How to Integrate Custom Fonts in a Rails 5 Application
This guide walks through two ways that you can integrate custom fonts. One way is to call fonts from a CDN. The second is to leverage the Rails Asset Pipeline and install a fonts directory.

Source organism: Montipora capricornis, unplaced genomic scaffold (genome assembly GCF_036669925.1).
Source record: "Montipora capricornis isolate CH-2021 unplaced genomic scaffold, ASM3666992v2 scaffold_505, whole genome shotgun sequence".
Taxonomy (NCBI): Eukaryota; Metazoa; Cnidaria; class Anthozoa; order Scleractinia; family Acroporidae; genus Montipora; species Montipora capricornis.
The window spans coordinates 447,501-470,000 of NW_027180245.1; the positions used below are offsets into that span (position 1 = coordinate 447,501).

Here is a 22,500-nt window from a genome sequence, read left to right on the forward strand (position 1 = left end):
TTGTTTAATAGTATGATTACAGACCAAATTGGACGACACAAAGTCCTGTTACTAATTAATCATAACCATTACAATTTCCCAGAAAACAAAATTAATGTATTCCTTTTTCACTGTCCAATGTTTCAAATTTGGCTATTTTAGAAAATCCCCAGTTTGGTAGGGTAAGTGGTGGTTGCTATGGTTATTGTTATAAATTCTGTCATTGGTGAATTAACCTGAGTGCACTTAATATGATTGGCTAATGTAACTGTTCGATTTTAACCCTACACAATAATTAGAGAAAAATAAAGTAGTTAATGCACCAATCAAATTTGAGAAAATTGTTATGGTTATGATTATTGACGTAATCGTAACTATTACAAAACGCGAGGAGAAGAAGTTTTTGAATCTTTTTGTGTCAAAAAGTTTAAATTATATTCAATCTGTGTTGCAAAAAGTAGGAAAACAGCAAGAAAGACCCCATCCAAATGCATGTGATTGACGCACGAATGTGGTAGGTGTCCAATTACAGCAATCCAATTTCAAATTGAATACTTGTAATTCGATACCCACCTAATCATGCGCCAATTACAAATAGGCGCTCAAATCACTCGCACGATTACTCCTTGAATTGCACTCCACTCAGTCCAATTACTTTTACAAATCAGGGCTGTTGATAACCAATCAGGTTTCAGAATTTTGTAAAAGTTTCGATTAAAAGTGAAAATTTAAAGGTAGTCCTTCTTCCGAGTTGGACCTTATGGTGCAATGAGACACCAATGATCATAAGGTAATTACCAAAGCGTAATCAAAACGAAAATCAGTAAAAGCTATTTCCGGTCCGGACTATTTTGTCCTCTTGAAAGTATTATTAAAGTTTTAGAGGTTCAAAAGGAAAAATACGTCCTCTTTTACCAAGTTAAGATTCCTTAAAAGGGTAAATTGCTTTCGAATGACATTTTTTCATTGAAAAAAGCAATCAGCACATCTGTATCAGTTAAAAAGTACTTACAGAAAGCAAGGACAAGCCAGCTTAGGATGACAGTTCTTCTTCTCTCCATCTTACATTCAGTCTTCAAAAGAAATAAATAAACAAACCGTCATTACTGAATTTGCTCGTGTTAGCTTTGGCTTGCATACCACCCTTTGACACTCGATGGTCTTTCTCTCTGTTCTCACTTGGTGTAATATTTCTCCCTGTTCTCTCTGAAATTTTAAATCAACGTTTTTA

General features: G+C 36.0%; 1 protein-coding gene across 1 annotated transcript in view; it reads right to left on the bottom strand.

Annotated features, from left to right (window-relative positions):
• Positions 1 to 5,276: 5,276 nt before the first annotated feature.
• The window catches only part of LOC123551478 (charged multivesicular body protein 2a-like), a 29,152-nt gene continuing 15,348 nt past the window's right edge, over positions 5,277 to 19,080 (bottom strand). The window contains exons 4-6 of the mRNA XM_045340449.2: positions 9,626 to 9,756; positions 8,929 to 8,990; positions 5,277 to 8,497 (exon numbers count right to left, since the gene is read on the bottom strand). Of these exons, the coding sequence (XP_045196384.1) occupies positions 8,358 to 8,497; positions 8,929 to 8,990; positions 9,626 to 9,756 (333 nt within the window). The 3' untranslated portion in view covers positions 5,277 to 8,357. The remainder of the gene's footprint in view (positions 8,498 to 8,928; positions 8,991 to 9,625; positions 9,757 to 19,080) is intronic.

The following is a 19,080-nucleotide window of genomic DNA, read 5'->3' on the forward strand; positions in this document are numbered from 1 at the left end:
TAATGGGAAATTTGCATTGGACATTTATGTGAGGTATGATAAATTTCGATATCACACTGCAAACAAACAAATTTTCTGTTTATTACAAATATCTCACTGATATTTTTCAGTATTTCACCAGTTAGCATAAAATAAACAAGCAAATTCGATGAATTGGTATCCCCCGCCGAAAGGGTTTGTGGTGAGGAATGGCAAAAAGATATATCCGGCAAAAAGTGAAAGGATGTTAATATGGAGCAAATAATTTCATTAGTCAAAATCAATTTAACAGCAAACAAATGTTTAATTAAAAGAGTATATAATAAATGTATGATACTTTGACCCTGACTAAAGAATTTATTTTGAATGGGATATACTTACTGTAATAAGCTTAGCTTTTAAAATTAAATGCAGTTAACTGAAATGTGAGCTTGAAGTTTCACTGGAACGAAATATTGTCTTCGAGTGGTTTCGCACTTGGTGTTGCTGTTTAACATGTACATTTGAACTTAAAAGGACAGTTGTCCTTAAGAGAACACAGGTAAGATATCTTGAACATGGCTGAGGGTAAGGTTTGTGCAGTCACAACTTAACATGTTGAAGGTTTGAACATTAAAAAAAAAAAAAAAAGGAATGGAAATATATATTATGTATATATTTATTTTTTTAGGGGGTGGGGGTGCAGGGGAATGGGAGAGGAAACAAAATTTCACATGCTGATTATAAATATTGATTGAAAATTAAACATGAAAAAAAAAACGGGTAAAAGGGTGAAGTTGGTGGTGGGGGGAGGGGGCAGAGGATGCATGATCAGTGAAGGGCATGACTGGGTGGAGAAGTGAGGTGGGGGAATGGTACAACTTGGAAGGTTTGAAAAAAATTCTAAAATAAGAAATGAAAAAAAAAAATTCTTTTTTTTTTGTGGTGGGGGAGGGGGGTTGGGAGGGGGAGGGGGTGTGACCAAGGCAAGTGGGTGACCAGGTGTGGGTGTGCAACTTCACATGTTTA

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As you can see from pivotal tracker we simply now need to add in some custom fonts and then update the seed file for users. Let's talk about how we can add custom fonts and the site loaded up right now. If I hit refresh I will see all of the default bootstrap fonts. This is Ok, but it's definitely not ideally what I would want. I'm not a huge fan of using the default fonts of any framework. Usually I want to have something that has a custom look and feel. For that, I can go to and look for all kinds of different and most of them free to use kind of fonts so I definitely recommend for you to look through it yourself and find something that works for you. I personally like this Roboto Slab and I think this is what I want to go with so I'm going to click on it. This brings up the show page and this is what I want to use for my headings but I don't want to use this for the rest of the fonts. If you scroll down they have this kind of cool thing where it shows combinations and pairings. Here we have Roboto Slab and then it shows some of the other options that are out there, to see what they look like right next to each other. Right here we have the Roboto Sans up top but then we have Open Sans here which I like. We could look at Lato which has a little bit different look and feel. Oswald, I definitely do not want to go with that, that doesn't look very good Railway, I absolutely love. But I think in this case I am going to go with the Roboto Slab for headings and then Lato here. The way that you can get these added is pretty straightforward. The first is, you can press on the little plus button and it will add that. Then you can do the same for the Roboto and then that is really all you have to do. I can click on select this font, this is actually Roboto Slab which is what I really want. I don't want regular Roboto. Now we have these items. They say the load time is fast. All that is good to go. How can we bring these in the application? Well, there are a few different ways. One is the very dead simple way which is to simply bring all of this code into our layout file. I can now close everything and open up just the layout file. This is going to be the applicaiton layout, the blog layout and then the portfolio layout. With what we have, we technically could have a custom font for every one of our layouts and that's fine if you want to do that. I'm not going to. I think that I want to have one universal font across all of them. I may change my mind at some point but that's something that I may do later. For here you can see if you look at what it provides this is calling from the Google font API. This means the one weakness with this approach is that if this your URL ever goes down then your fonts would revert back. It wouldn't be like your fonts would all disappear you'd have backup fonts that could be used but they wouldn't be the exact Lato and Roboto Slab. That's one thing to kind of keep in mind. Now that we have that what we can do, is we can use these. This is if you want to use the import this is if you want to use just the standard. Now that we have that we can come over here and grab these font families wherever we want to use them. There are a few different spots where we could do it but right now let's just focus on getting this tested to make sure that we are doing everything right and that we're bringing these all in, correctly. I have take in our application CSS file and now that we have that we can pick out exactly where we want this added. I'm going to put these here and then we will we'll call them as they are needed. For the body, I think it makes sense to have the Lato there for the font-family and then for the headings we want to use this Robot Slab. Let me see if we have something here. I can just actually search for and it doesn't look like we have them so I created something before filming this. Bring it in, all this does is it lists out all of the headings so coming back to the base structure. Right under the body. I'm going to pace this in and you feel free to take this right from the source code. All it's doing is it's taking all of the potential headings and anytime there's a heading class that is called and we're going to say that in those cases we want to use the Roboto Slap font. Let's hit save and come back and take a look at the site and this should update our fonts. If everything looks right, let's see. It might take a second to load them in and cache it for the first time and look at that. We now have custom fonts we have custom fonts everywhere we have headings. It also has updated the font for our body and for all of these elements so I am very happy with that that is working on the contact page and on the home page all of that looks really good. Let's take a look at the blog. No changes will be made here yet because we haven't added those in. Let's come and do the exact same thing that we did here and open up our blogs.scss file and as you can see right here this blog does have the full set of headings so I'm going to come here and let's just grab this Roboto Slab for the headlines. This is going to get rid of all of those and then we want to replace the body, so we can grab this and for the body we're going to replace instead of having Georgia I want to use Lato. If we hit refresh, we should have much better looking fonts on our blog especially up here. Perfect, look how much better that is. That's much cleaner and gives a better look and feel for what we're going for. If I go to any of the blog posts just to see how it looks when they've been edited. Let's take a look here. I want to see what the Ruby code looks like. If I do a class called my class and just end that just to see what the syntax highlighting looks like with the font, perfect. It's not creating any issues with that so that's perfect. Ok cool. We only have one last spot to update this which is going to be our portfolio so coming back to the code we already have brought it into the file. We simply have to open up the portfolio.scss file. Adding the first set of fonts to the body. This is going to give us the override here that we need. Then the next one is going to be for all of our nice headings. First I'm going to check and see if they already have something like this and it doesn't look like they do. I'm just going to put it right below the album and knock out the color. If I come back, hit refresh should update all of the fonts throughout the entire layout. There we go, it is looking much better. All of this is updated and now the thing I really like about this is it looks much less like a bootstrap kind of site than before because now we're not using those defaults provided by bootstrap. This is now working across each one of the pages. This is one way and it's probably the most straightforward way of bringing fonts in. This isn't the only way of doing it. One of the other ways would be to actually download the font so you would come here and you would click on this download right here and this would bring in the fonts. Let's actually opened this up, close out of a few of these. We have our fonts and if I double click that to unzip it. This has Lato and Roboto Slab and has all of the different variations it has Lato black, it has light, all of those. We just have to pick out. I believe it's just Lato-Regular. Then for Roboto Slab I believe it's just RobotoSlab-Regular. What we would need to do is in Sublime Text come to assets and just add a new directory here. I would create a new folder here called fonts and inside of this, this is where I would go and add these in. It's completely up to you if you want to follow this. For a portfolio, I don't see this as being a hugely necessary thing if you're building out a mission critical application where the design and UI is very very important and you can't have even a second of you know a slightly different bunch showing up and then you may want to go with this approach. You can take both of these fonts pull them right here and now what you could do is actually reference these. Instead of being able to call them from here and just say in your Roboto Slab what we'd have to do is actually create a font family call. The way that you can do that we can test it out right here. Personally, I'm not sure if I'm going to do this across all of them but I did want to show you just so you didn't think there was only one way of doing it. The way you could do it is you could say font-face and then pass this in. Here you say font-family and here this would be exactly the same or pretty much the same of what we are doing here. We could say font-family Lato, sans-serif and bring that right in here. Then we need to provide a source, the way that that works is you type SRC:font-url('Lato-Regular.ttf'). This I believe is going to give us an error if we try this right now. Or actually let me call it from the portfolio. I forget if the newest version of Rail's throws an error and complains right now or not. But Ok so far does not. Now that we have that now we could call our font family here in the body and I believe this is all we have to do. Let's see if this is working. I believe that that is working. It's a little bit harder to see because the default font with bootstrap is actually kind of similar to this. Let's also try this let's add another font face for the heading because that's a much better indicator of if this is working or not. Let's come down and see where we have it go, our Roboto Slab here and also one other thing we only need the actual font that we're importing. The second argument here is simply a backup. This is what would be shown if the Roboto slab isn't available. Here we have that, let's bring the Roboto Slab Regular in and paste that in. Everything else on the Lato and here should work. Let's also get rid of our call here so that it's calling it from our own application. If I hit refresh now let's see if this picked it up or not. It appears that it did. Yes. Oh! I'm not sure if this is picking up. Let's see where we may have an error here. I'm going to hit inspect and come down to console. Yes, it looks like we do have an error. It's not finding the fonts right here. That is I believe because we need to add it into our asset pipeline calls. Right here we have blogs. But we also need to add in the ability to take other files in. In this specific case, we're going to have to take fonts in. We've already updated this a few times here but now we can add one more in. Here we can give the command for Rails.application.config.assets.paths << Rails.root.join("app", "assets", "fonts"). With all of this in place, we need to restart the rails server. Let's see if this is working. Essentially, all this code here is doing is saying I want to make available this fonts directory so that it can be called and used with the asset pipeline. Switch over here, hit refresh and see if that fixes the issue for us or not. That appears to work. Yep everything is working. That is the way that you can get that working and I'm going to push both of these code options up to you because I want you to be able to know you can use a CDN like Google fonts but then you also can store them locally. If you have a very important application you probably want to follow this approach so I'm going to push them both up so you have access to both of those code files. We can cross this off the list and we have a very short video for the next one. We are just about done with this app which is very exciting git commit -m "Integrated custom fonts", git push origin final-changes. I'll see you in the next guide, when we update our seed's file.